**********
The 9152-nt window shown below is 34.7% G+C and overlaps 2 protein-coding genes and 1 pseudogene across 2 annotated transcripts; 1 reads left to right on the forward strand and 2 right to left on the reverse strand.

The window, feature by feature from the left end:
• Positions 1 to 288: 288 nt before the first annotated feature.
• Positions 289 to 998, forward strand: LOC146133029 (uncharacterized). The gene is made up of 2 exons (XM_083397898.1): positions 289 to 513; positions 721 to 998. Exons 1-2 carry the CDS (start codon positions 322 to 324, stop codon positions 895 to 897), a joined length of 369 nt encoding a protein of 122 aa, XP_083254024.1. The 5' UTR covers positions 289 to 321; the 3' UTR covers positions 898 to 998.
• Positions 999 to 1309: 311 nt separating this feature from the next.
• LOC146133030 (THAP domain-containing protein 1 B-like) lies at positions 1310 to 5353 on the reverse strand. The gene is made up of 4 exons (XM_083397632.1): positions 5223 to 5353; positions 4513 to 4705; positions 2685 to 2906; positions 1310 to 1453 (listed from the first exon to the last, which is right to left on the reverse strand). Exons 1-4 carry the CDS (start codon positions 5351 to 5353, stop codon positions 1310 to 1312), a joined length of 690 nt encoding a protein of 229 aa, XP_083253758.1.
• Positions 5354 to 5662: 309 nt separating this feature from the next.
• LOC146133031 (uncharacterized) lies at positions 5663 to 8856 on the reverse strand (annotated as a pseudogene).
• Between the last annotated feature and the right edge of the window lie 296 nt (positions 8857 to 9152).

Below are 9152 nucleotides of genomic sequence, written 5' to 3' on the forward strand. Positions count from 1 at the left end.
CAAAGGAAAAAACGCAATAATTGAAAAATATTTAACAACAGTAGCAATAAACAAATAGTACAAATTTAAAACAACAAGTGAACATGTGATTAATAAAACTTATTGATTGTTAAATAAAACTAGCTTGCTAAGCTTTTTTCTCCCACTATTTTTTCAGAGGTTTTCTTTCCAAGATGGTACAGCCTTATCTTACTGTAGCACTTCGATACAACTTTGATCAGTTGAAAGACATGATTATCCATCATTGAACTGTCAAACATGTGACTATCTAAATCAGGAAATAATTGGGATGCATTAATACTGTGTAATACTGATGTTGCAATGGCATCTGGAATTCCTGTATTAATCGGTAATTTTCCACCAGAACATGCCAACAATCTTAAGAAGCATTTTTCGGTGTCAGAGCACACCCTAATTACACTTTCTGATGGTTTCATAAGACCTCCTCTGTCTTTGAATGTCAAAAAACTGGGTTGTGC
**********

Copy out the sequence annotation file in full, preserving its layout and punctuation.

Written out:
The 9152-nt window shown below is 34.7% G+C and overlaps 2 protein-coding genes and 1 pseudogene across 2 annotated transcripts; 1 reads left to right on the forward strand and 2 right to left on the reverse strand.

The window, feature by feature from the left end:
• Positions 1 to 288: 288 nt before the first annotated feature.
• Positions 289 to 998, forward strand: LOC146133029 (uncharacterized). The gene is made up of 2 exons (XM_083397898.1): positions 289 to 513; positions 721 to 998. Exons 1-2 carry the CDS (start codon positions 322 to 324, stop codon positions 895 to 897), a joined length of 369 nt encoding a protein of 122 aa, XP_083254024.1. The 5' UTR covers positions 289 to 321; the 3' UTR covers positions 898 to 998.
• Positions 999 to 1309: 311 nt separating this feature from the next.
• LOC146133030 (THAP domain-containing protein 1 B-like) lies at positions 1310 to 5353 on the reverse strand. The gene is made up of 4 exons (XM_083397632.1): positions 5223 to 5353; positions 4513 to 4705; positions 2685 to 2906; positions 1310 to 1453 (listed from the first exon to the last, which is right to left on the reverse strand). Exons 1-4 carry the CDS (start codon positions 5351 to 5353, stop codon positions 1310 to 1312), a joined length of 690 nt encoding a protein of 229 aa, XP_083253758.1.
• Positions 5354 to 5662: 309 nt separating this feature from the next.
• LOC146133031 (uncharacterized) lies at positions 5663 to 8856 on the reverse strand (annotated as a pseudogene).
• Between the last annotated feature and the right edge of the window lie 296 nt (positions 8857 to 9152).

Below are 9152 nucleotides of genomic sequence, written 5' to 3' on the forward strand. Positions count from 1 at the left end.
CAAAGGAAAAAACGCAATAATTGAAAAATATTTAACAACAGTAGCAATAAACAAATAGTACAAATTTAAAACAACAAGTGAACATGTGATTAATAAAACTTATTGATTGTTAAATAAAACTAGCTTGCTAAGCTTTTTTCTCCCACTATTTTTTCAGAGGTTTTCTTTCCAAGATGGTACAGCCTTATCTTACTGTAGCACTTCGATACAACTTTGATCAGTTGAAAGACATGATTATCCATCATTGAACTGTCAAACATGTGACTATCTAAATCAGGAAATAATTGGGATGCATTAATACTGTGTAATACTGATGTTGCAATGGCATCTGGAATTCCTGTATTAATCGGTAATTTTCCACCAGAACATGCCAACAATCTTAAGAAGCATTTTTCGGTGTCAGAGCACACCCTAATTACACTTTCTGATGGTTTCATAAGACCTCCTCTGTCTTTGAATGTCAAAAAACTGGGTTGTGC